Monday, April 21, 2008

Les asperges sauvages

We dropped the girls off at a slumber party the other evening, and when we came home we took the dogs for a walk. It was just before sunset--we are in that magical time of year when you can actually feel the days getting longer in your pores--and the light was pink. The sky was clear, and when we came out of the path at the top of the ridge, the village looked even more like a postcard than usual.

An older couple was walking towards us on the road. He was wearing a baseball cap, a giveaway from a bank, and carrying a long walking stick, something it looked like he had picked up on the walk. She was smaller than he, wearing gardening gloves, and beaming at us. My internal proselytizer alarm went off as she came closer and held up her hand towards me.

Proselytizers where I come from don't usually begin by showing me a handful of weeds, so I stopped and wished her a good evening. She continued to hold up her weeds, and I looked at them more closely.

It was a handful of wild asparagus. And a strand of blooming periwinkle for good measure.

Ah, madame, vous avez trouvé des asperges sauvages, you've found wild asparagus!

She beamed some more. On a fait la tour de la colline, we've walked around the hill, up from our house and along the crest, and we found all this. Now I don't know whether to make an omelette or some soup.

The asparagus was matchstick-thin and long, and a green that was both deep and bright. They are rare; I've only seen them for sale twice. I had bought some at the market the week before, from the man who sells mushrooms, and had made, or tried to make, an omelette. Sauté some shallots in a little butter. Cut off the ends of the asparagus, and cut the rest into bits an inch or two long. Cook them with the shallots for a minute or two, and then pour in some eggs that you have whisked up, and if you can't get the omelette turned (I'm not always able to yet), then you have some really good scrambled eggs. Good enough to proselytize about.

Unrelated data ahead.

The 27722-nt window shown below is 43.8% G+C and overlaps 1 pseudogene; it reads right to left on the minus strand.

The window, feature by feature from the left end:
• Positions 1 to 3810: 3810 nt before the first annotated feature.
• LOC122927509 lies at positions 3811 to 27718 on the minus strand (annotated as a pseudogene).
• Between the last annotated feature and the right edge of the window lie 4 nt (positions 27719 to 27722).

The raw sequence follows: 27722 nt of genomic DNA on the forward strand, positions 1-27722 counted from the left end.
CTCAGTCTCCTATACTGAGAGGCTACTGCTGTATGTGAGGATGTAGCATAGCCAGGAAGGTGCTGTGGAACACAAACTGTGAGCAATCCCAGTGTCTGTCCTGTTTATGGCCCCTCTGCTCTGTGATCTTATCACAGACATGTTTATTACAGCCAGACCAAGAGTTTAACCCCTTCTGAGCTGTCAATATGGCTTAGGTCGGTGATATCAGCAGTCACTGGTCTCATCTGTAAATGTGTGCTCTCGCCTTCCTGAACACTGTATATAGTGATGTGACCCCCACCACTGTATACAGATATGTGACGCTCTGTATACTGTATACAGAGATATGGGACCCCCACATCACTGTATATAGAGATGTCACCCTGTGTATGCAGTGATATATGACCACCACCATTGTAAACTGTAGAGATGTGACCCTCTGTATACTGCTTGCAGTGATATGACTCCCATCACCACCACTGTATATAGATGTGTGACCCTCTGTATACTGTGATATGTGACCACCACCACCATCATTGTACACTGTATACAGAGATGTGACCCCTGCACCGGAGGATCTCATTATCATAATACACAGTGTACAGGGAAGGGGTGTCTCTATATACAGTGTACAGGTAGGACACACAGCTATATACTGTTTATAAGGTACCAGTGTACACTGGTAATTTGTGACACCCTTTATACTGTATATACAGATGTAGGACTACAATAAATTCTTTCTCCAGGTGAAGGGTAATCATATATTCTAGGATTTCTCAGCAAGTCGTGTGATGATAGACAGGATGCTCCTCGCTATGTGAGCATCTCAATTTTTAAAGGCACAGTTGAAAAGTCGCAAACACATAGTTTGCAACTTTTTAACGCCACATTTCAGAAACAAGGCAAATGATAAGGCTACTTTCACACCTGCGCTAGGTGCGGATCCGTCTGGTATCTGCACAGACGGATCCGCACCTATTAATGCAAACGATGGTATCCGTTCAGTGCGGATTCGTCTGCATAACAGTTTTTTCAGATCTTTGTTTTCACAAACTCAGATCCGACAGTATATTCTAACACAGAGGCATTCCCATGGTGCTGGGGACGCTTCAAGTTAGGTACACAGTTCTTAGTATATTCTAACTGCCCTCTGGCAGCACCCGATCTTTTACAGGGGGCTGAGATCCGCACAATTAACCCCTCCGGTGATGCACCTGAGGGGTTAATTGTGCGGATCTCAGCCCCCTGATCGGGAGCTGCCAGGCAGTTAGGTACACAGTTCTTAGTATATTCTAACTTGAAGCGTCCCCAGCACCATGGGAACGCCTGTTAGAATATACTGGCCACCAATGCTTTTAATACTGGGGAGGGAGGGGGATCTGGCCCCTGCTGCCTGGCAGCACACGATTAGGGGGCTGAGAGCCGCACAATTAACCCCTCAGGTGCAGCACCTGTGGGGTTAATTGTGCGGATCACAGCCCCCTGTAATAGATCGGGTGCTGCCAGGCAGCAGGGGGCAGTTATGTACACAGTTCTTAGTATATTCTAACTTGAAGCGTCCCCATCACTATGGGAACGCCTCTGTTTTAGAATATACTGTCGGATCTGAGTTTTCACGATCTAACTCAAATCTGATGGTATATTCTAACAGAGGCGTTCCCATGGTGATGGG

The last week or so I had driven by people walking slowly along road shoulders (such as they are), armed with a grocery bag and garden shears, and had wondered what they could be doing. Now I understood. A slow walk down the lane and you could bring home dinner.

We talked to the asparagus hunters for a few minutes. They had lived in their house on the other side of our hill for 40 years. He was a retired maître plombier; he looked up at the village and gestured with his stick toward it: he had worked on most of those houses. She told us where they lived, and we told her where we lived, and then, wishing them a bonne omelette, we parted ways.

C. and I spent the rest of the walk examining the roadside for delicacies. We didn't find any--our neighbors had passed before us, after all--but we were still filled with a sense of awe. What a world it is when wonders lurk in hedges, and an evening's amble can yield an omelette.

No comments:

Post a Comment